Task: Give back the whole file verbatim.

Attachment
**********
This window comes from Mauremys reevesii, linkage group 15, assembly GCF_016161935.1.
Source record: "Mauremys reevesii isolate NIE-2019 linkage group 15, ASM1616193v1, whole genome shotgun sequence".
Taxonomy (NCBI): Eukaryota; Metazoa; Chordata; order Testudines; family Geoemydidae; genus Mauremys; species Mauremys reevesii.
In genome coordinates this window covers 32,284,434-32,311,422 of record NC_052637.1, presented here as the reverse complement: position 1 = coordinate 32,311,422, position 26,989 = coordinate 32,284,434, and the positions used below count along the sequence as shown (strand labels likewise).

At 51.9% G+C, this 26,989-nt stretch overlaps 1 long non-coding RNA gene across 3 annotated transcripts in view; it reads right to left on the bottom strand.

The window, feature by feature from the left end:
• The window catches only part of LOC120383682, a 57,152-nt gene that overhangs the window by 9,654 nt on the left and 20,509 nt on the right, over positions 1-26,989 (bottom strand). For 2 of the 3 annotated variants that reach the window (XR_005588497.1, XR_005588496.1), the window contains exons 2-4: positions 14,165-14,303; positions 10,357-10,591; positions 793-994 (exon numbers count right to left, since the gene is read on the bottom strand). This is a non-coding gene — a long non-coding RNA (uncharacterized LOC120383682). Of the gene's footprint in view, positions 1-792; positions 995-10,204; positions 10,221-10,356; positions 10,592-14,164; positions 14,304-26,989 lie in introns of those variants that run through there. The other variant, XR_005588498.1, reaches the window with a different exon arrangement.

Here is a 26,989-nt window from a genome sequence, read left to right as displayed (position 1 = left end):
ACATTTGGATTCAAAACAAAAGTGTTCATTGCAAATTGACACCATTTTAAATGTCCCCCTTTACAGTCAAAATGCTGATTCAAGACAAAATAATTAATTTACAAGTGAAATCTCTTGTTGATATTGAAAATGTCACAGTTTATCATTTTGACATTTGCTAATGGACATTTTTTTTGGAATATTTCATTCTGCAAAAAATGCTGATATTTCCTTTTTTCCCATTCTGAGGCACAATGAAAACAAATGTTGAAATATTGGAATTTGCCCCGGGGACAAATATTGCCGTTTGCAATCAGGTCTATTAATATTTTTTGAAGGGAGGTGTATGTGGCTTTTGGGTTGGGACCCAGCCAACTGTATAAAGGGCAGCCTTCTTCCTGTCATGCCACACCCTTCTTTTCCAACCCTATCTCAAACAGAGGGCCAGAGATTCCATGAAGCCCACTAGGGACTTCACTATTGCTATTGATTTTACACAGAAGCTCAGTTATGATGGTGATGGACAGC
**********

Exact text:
This window comes from Mauremys reevesii, linkage group 15, assembly GCF_016161935.1.
Source record: "Mauremys reevesii isolate NIE-2019 linkage group 15, ASM1616193v1, whole genome shotgun sequence".
Taxonomy (NCBI): Eukaryota; Metazoa; Chordata; order Testudines; family Geoemydidae; genus Mauremys; species Mauremys reevesii.
In genome coordinates this window covers 32,284,434-32,311,422 of record NC_052637.1, presented here as the reverse complement: position 1 = coordinate 32,311,422, position 26,989 = coordinate 32,284,434, and the positions used below count along the sequence as shown (strand labels likewise).

At 51.9% G+C, this 26,989-nt stretch overlaps 1 long non-coding RNA gene across 3 annotated transcripts in view; it reads right to left on the bottom strand.

The window, feature by feature from the left end:
• The window catches only part of LOC120383682, a 57,152-nt gene that overhangs the window by 9,654 nt on the left and 20,509 nt on the right, over positions 1-26,989 (bottom strand). For 2 of the 3 annotated variants that reach the window (XR_005588497.1, XR_005588496.1), the window contains exons 2-4: positions 14,165-14,303; positions 10,357-10,591; positions 793-994 (exon numbers count right to left, since the gene is read on the bottom strand). This is a non-coding gene — a long non-coding RNA (uncharacterized LOC120383682). Of the gene's footprint in view, positions 1-792; positions 995-10,204; positions 10,221-10,356; positions 10,592-14,164; positions 14,304-26,989 lie in introns of those variants that run through there. The other variant, XR_005588498.1, reaches the window with a different exon arrangement.

Here is a 26,989-nt window from a genome sequence, read left to right as displayed (position 1 = left end):
ACATTTGGATTCAAAACAAAAGTGTTCATTGCAAATTGACACCATTTTAAATGTCCCCCTTTACAGTCAAAATGCTGATTCAAGACAAAATAATTAATTTACAAGTGAAATCTCTTGTTGATATTGAAAATGTCACAGTTTATCATTTTGACATTTGCTAATGGACATTTTTTTTGGAATATTTCATTCTGCAAAAAATGCTGATATTTCCTTTTTTCCCATTCTGAGGCACAATGAAAACAAATGTTGAAATATTGGAATTTGCCCCGGGGACAAATATTGCCGTTTGCAATCAGGTCTATTAATATTTTTTGAAGGGAGGTGTATGTGGCTTTTGGGTTGGGACCCAGCCAACTGTATAAAGGGCAGCCTTCTTCCTGTCATGCCACACCCTTCTTTTCCAACCCTATCTCAAACAGAGGGCCAGAGATTCCATGAAGCCCACTAGGGACTTCACTATTGCTATTGATTTTACACAGAAGCTCAGTTATGATGGTGATGGACAGC